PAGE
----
Yerba Mate: A Traditional Source of Health and Energy
If you ever find yourself in Argentina, you will most definitely be offered a cup of their national drink: yerba mate. There, they still drink this tea-like infusion with a gourd and bombilla (a round drinking vessel and filter-straw). Slightly woodsy in taste, yerba mate is also preferred over coffee in Paraguay, Uruguay and Southern Brazil. This beverage is made from the leaves of the shrub-like holly tree, native to the subtropical South American rainforest. For centuries South American tribes have sipped on this “drink of the gods” for its rejuvenative effects, giving them invigoration, focus and nourishment. Argentine cowboys refer to yerba mate as their liquid vegetable, having relied on it for nutrition during times of drought and famine.
Yerba mate is composed of natural chemical stimulants, including caffeine, theobromine (also present in chocolate) and theophylline. The caffeine content in yerba mate is roughly one third that of coffee, and almost double the amount found in black tea. Theobromine is less intense than caffeine, therefore it is gentler on the human nervous system. Caffeine, theobromine and theophylline have all been said to have a relaxing effect on smooth muscle tissue. This relaxant effect makes yerba mate a vasodilator, meaning that when muscles relax, blood vessels dilate allowing blood to flow more freely. Conversely, the same three chemicals have a stimulating effect on myocardial tissue. For this reason traditional medicine has long utilized yerba mate as a heart strengthener.
Many sports enthusiasts such as Ironman triathlete Brendan Brazier, author of The Thrive Diet, recommend yerba mate as an energy source. Brazier claims it is “one of the healthiest forms of stimulation.” He notes that yerba mate “is the ideal food to help you rise to the occasion in terms of improved productivity and increased athletic performance”. Brazier even includes the ground leaves in some of his recipes.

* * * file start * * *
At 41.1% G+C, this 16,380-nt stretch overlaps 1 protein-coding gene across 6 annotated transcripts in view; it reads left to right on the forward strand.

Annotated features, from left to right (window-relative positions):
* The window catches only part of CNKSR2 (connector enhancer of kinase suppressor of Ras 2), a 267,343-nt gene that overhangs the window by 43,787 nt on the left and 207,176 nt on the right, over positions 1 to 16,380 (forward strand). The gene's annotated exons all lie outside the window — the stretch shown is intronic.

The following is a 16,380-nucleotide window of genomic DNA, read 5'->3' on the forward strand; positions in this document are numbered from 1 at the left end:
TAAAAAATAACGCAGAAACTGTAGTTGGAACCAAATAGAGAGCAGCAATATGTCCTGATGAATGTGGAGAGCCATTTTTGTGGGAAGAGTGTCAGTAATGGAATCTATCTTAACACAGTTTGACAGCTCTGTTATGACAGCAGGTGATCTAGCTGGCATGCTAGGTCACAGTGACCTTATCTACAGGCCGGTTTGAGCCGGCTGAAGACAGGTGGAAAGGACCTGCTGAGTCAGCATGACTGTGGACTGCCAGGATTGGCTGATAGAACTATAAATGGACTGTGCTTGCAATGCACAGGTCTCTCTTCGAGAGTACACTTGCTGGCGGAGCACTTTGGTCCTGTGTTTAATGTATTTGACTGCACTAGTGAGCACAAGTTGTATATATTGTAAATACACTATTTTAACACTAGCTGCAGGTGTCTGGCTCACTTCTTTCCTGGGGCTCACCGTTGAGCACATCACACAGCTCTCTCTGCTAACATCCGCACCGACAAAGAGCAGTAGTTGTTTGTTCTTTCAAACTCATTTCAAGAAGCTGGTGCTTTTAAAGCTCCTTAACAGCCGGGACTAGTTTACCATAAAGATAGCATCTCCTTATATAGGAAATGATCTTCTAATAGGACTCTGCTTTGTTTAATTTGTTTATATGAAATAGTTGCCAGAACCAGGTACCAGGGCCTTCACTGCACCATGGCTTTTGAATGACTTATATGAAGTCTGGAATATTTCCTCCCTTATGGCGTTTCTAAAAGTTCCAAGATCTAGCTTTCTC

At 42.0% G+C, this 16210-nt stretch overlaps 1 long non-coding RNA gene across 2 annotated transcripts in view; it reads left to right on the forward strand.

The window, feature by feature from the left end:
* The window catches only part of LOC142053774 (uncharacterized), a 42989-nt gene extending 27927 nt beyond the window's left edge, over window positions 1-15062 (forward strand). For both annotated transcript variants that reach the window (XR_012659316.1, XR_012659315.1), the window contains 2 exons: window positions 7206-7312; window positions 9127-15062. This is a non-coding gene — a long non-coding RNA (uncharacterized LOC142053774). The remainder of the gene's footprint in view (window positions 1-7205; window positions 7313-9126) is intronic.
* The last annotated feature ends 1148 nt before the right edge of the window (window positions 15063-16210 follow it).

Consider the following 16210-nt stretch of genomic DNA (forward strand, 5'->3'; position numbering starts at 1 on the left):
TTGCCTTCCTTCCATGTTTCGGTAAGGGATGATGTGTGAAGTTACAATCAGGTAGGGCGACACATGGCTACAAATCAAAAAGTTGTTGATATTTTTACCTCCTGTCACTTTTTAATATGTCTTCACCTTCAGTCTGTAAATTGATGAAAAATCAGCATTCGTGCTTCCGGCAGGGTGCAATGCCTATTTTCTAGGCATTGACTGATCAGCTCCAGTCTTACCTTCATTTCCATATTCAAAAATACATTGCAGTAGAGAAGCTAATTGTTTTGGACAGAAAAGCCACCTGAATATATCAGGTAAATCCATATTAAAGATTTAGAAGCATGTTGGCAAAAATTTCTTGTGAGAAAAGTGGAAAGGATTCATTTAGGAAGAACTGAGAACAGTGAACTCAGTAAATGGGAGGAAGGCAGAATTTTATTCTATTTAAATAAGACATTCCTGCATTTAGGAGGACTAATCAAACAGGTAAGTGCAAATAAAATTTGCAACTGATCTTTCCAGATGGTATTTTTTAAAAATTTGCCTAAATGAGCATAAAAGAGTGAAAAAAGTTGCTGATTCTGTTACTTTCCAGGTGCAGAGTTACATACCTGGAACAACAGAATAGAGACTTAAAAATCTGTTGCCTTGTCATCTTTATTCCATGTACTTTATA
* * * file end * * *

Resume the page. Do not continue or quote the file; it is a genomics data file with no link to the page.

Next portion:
Yerba mate is a rich source of chlorophyll, antioxidants, trace minerals and is even a powerful digestive aid. It naturally contains 24 vitamins and minerals, plus 15 amino acids. In 1964 the Pasteur Institute and Paris Scientific Society concluded, “it is difficult to find a plant in any area of the world equal to mate in nutritional value,” and that it contained “practically all of the vitamins necessary to sustain life”. No wonder then that it is consumed daily by millions of South Americans. In Europe it is used to control weight, as yerba mate also helps to suppress the appetite. A study done in 1999 in Switzerland, found that yerba mate had a thermogenic effect, meaning that it seemed to increase the amount of body fat burned as energy.
Yerba mate is prepared similarly to any loose leaf tea, you can even buy it pre-packaged in tea bags in many delicious flavours. Just be careful to let your hot water cool slightly after it boils – you want the temperature of your water no hotter than 150 degrees F, otherwise it can burn the leaves. For information on how to prepare yerba mate the traditional way, read the The Mate Gourd Ceremony.
Like most things in life, moderation is key. Heavy yerba mate drinkers in South America have been recorded to sustain an increased risk of certain cancers. So please enjoy this supremely nourishing beverage, just don’t over do it.
Here is a simple recipe for my Coconut Chai Winter Warmer, using yerba mate. (Serves 4)
1 can organic full fat coconut milk
4 Chai Spice Mate tea bags (or use 1.5 tablespoons loose leaves and add your own
blend of chai spices: cinnamon, ginger, cardamom, peppercorns, cloves, fennel)
1 cup of water
Choice of sweetener (1-2 tablespoons honey, or 1/4-1 teaspoon of stevia, depending
on your preference)
Cinnamon or pumpkin pie spice blend to garnish
- Bring your water to a simmer, allow it to cool slightly, then add your yerba mate tea bags (or loose leaves plus spices).
- Allow to steep for three minutes.
- Then add your coconut milk, and allow the mixture to warm but do not let it boil.
- Add your choice of sweetener, tasting as you go until you reach your perfect balance.
- Remove tea bags, or strain through a sieve to remove loose leaves.
- Pour beverage into wide drinking glasses.
- Garnish with cinnamon or other spices.